Another favourite poem this week. Keats wrote this sonnet, On First Looking Into Chapman’s Homer, in 1816. He had been reading George Chapman’s translation of Homer & was amazed at the new worlds revealed to him. I’ve been reading more ancient history lately & becoming interested in everything about the classical world. This morning, I listened to the BBC In Our Time podcast about the Battle of Salamis between the Greeks & the Persians in 480 BC. This led me to look up Artemisia’s advice to Xerxes in Herodotus (I haven’t read the whole book but I bought the beautiful Penguin Deluxe edition of Tom Holland’s new translation). I’ve also been listening to the Ancient World podcast & listening to the audio books of Gibbon’s Decline and Fall of the Roman Empire. The ancient world is such a vast subject that I feel I’m just picking up bits & pieces & trying to put it all together. Every now & then, though, I do realise how one story links to another & then I feel as excited as Keats did at discovering something new & wonderful.
Much have I travell’d in the realms of gold,
And many goodly states and kingdoms seen;
Round many western islands have I been
Which bards in fealty to Apollo hold.
Oft of one wide expanse had I been told
That deep-brow’d Homer ruled as his demesne;
Yet did I never breathe its pure serene
Till I heard Chapman speak out loud and bold:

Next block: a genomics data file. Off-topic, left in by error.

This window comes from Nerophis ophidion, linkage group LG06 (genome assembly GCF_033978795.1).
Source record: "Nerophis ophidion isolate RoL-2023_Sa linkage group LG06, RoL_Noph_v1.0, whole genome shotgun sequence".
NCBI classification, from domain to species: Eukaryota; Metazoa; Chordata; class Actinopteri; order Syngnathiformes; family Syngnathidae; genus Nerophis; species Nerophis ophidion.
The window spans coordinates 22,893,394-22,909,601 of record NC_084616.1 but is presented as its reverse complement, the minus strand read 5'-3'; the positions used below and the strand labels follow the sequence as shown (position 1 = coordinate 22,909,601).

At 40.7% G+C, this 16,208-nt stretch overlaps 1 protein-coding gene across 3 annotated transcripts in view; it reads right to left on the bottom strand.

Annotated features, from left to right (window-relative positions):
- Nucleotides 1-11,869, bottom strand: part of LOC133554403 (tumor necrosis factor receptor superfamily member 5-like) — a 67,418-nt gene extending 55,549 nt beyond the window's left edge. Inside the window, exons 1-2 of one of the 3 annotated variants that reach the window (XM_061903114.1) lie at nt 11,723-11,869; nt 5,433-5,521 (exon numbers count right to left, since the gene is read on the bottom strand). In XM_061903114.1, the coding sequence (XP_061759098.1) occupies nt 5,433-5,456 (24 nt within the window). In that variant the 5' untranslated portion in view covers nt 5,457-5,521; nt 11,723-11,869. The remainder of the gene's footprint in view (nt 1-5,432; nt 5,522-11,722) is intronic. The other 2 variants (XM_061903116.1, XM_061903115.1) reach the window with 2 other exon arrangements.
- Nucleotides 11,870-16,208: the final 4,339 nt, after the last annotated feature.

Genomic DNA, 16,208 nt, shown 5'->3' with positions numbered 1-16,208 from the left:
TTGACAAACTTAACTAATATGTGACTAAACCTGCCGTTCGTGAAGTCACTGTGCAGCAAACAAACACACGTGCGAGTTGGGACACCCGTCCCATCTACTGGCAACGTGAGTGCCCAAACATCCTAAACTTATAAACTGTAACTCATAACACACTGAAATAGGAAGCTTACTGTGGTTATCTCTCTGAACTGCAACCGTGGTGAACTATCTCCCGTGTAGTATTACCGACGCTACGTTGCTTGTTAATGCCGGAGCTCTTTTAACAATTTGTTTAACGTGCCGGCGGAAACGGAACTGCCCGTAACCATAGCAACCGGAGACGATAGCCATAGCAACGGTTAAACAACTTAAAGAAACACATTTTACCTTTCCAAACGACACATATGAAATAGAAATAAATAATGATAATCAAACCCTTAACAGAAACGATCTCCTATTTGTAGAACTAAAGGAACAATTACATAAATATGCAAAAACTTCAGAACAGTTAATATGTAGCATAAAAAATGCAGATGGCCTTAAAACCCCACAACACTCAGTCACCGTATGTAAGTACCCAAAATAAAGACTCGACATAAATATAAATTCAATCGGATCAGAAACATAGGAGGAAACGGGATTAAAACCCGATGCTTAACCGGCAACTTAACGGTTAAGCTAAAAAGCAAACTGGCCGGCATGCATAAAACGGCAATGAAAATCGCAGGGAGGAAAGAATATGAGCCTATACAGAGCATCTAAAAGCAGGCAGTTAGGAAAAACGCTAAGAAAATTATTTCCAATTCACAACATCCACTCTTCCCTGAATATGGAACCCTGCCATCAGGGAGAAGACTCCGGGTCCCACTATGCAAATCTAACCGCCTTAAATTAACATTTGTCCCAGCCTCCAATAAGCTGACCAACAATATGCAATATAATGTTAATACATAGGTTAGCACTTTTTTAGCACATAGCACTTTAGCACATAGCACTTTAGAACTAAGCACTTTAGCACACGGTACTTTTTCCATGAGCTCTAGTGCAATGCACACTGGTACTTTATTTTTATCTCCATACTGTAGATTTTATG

Then felt I like some watcher of the skies
When a new planet swims into his ken;
Or like stout Cortez when with eagle eyes
He star’d at the Pacific—and all his men
Look’d at each other with a wild surmise—
Silent, upon a peak in Darien.
I realise it’s still summer but I’m allowed to dream of autumn. I’ve just finished reading Alexandra Harris’ latest book, Weatherland, a study of English weather in the work of writers & artists. I especially enjoyed the section on Keats & this beautiful poem, one of my favourites, was quoted in full.
It hasn’t been a particularly hot summer in Melbourne so far but today it’s humid & I’m waiting impatiently for the promised cool change, thunderstorm & rain. Until it arrives, dreaming of an English autumn will have to do.
Season of mists and mellow fruitfulness,
Close bosom-friend of the maturing sun;
Conspiring with him how to load and bless
With fruit the vines that round the thatch-eves run;
To bend with apples the moss’d cottage-trees,
And fill all fruit with ripeness to the core;
To swell the gourd, and plump the hazel shells
With a sweet kernel; to set budding more,
And still more, later flowers for the bees,
Until they think warm days will never cease,
For summer has o’er-brimm’d their clammy cells.
Who hath not seen thee oft amid thy store?
Sometimes whoever seeks abroad may find
Thee sitting careless on a granary floor,
Thy hair soft-lifted by the winnowing wind;
Or on a half-reap’d furrow sound asleep,
Drows’d with the fume of poppies, while thy hook
Spares the next swath and all its twined flowers:
And sometimes like a gleaner thou dost keep
Steady thy laden head across a brook;
Or by a cider-press, with patient look,
Thou watchest the last oozings hours by hours.
Where are the songs of spring? Ay, Where are they?
Think not of them, thou hast thy music too,—
While barred clouds bloom the soft-dying day,
And touch the stubble-plains with rosy hue;
Then in a wailful choir the small gnats mourn
Among the river sallows, borne aloft
Or sinking as the light wind lives or dies;
And full-grown lambs loud bleat from hilly bourn;
Hedge-crickets sing; and now with treble soft
The red-breast whistles from a garden-croft;
And gathering swallows twitter in the skies.